Interview: Rupert Sanders (Snow White and the Huntsman)

Interview: Rupert Sanders (Snow White and the Huntsman). By Simon Miraudo.

Commercial and short film director Rupert Sanders makes his feature debut with Snow White and the Huntsman, a gritty retelling of the Brothers Grimm legend with Kristen Stewart and Chris Hemsworth as the title characters (we’ll let you guess who plays whom). It can be a risky move entrusting a $170 million budget to a first-timer, but Sanders earned the privilege on the back of his prior advertising work, particularly his stirring promo for Halo 3: ODST.

Check out our review of Snow White and the Huntsman here.

I spoke to Sanders about the difficulties of his first gig, how the release of Mirror Mirror earlier in the year “wasn’t a great thing,” and why a Halo movie hasn’t eventuated so far.

SM: Can you tell me a little bit about how the project was originally pitched to you?

RS: It wasn’t really pitched, per se. I was sent the script, I read the script, and I went back in with a small visual presentation and some ideas. The producers really liked that. They put me on the project, we worked on the script a bit more, and I worked on a bigger visual presentation. Then we went out to the studios and decided to sell it to Universal.

SM: This is your first feature film. It’s on a massive scale. Was there a moment, or a day on the set, where you thought, ‘This is my big first gig, and it’s not going well at all’?

RS: Luckily no. You know, we planned it well; we had a great team of people around me. It’s challenging going into a project of this scale knowing that nothing can go wrong. We had eight months before handing over the finished film, so there was no margin for error. It wasn’t just that it was a difficult film to make, but there was no way I could reshoot or do anything else at the end. So it was challenging, but luckily I had great people around me and we did it.

SM: Were there any copyright issues that the film faced? Is that why there were eight dwarves?

RS: No. The original Snow White story was written in the late 1700s, so there is no copyright. And ironically, Universal own the name ‘Snow White’ for some weird reason. So there were no copyright issues.

SM: We know now that there’s a big difference between your film and Tarsem’s Mirror Mirror. Was there a sense of competition on the set, or a bit of concern about having two Snow White films come out in the same year?

RS: Yeah, I mean I don’t think anyone was overjoyed by the fact, but they were sticking to their guns and saying, ‘We’re going to make it,’ and so there was tussling around about who was going to come out first. I come from a very competitive industry with commercials, and I know what other people can do. I was very relieved when I saw their first trailer, because I didn’t think it would be that. It wasn’t a great thing, and sure, they’ve eaten a bit of the market share, but ultimately we just got on and made our film.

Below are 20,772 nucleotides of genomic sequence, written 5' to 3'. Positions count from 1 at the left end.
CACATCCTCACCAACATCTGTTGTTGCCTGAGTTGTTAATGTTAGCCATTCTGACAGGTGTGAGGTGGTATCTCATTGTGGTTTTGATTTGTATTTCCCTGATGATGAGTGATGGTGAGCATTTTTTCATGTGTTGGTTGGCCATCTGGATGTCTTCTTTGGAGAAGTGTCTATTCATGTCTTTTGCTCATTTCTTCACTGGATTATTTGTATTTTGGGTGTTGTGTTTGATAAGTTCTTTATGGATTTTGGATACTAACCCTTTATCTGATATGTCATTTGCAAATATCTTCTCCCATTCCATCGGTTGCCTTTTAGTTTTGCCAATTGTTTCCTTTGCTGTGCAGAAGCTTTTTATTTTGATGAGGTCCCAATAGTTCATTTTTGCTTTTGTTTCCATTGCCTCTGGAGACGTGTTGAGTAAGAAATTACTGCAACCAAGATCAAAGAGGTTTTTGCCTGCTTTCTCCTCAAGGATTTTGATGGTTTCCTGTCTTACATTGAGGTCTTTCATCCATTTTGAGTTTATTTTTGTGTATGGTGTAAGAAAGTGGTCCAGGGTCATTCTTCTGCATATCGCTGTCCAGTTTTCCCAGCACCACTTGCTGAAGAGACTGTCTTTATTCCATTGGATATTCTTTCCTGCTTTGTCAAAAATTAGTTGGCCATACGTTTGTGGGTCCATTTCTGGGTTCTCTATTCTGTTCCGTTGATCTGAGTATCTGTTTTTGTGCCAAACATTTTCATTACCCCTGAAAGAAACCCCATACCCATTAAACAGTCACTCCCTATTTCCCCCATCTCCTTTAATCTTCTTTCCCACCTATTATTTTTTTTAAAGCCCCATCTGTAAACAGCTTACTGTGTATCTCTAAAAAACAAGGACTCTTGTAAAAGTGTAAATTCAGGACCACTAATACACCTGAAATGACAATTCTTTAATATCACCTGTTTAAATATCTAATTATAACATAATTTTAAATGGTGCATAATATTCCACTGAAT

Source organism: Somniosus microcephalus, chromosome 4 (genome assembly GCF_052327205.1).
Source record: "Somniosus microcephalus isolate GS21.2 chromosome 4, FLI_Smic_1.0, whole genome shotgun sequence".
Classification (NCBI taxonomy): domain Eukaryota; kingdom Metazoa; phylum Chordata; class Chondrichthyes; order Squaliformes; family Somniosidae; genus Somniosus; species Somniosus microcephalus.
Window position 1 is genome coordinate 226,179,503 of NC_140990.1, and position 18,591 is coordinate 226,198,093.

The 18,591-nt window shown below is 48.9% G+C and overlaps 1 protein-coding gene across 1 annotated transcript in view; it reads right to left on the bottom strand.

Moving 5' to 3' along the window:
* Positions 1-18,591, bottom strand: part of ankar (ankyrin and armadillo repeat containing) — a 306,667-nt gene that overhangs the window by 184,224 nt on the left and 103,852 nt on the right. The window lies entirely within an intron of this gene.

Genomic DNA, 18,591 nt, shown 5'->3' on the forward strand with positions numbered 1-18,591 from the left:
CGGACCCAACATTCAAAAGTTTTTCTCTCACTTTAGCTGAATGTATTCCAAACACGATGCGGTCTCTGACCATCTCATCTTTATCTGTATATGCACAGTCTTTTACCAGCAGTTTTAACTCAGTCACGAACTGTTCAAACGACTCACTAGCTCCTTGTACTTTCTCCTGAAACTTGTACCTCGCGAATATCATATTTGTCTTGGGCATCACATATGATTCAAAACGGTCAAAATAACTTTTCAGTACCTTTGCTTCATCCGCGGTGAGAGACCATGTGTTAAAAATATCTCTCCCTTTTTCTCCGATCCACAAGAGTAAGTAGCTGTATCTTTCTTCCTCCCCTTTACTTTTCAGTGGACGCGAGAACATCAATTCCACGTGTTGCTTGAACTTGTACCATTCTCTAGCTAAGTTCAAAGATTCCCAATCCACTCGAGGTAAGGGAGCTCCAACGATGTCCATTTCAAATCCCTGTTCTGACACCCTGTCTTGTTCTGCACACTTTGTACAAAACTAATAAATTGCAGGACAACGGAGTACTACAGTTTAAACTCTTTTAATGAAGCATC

SM: Producer Joe Roth has been talking about a trilogy for some time; even before the film came out. Following the opening weekend, it was revealed David Koepp had been hired to work on a sequel script. Whether you direct it or not – as I understand, that’s still in flux – is there anything you’d like to see specifically covered in a sequel?

RS: No, I mean, I’ve got a story that David Koepp’s writing at the moment. We’re keeping it under wraps; we don’t want to tell people something, and then it isn’t that. But it’s a great idea. David Koepp is probably the hardest man to get on the hook in Hollywood. We managed to get him on the hook, really, with this idea, and the fact he liked the first film.

SM: You made a name with the Halo trailer. Neill Blomkamp and Peter Jackson had a hard time making a Halo movie. Is that a task that you’d be interested in – even hypothetically – picking up?

RS: Yeah, I mean, hypothetically. I think the problem with Halo is there’s a lot of cooks in the kitchen. A lot of people are in it. They don’t need to make a film to make money. They make billions of dollars anyway. But I’d definitely entertain it. Hypothetically.

SM: Can you tell me a little bit about your upcoming projects, besides, potentially, Snow White? I understand you’re considering a sci-fi film about the Battle of Algiers.

RS: There’s a few things. You have to have a full development slate. Things that you think are going to go quickly end up taking years, and things you thought would take years go very quickly. I’m interested in doing something more contemporary and science fiction and more gritty and violent.

Snow White and the Huntsman is now showing in Australian cinemas.

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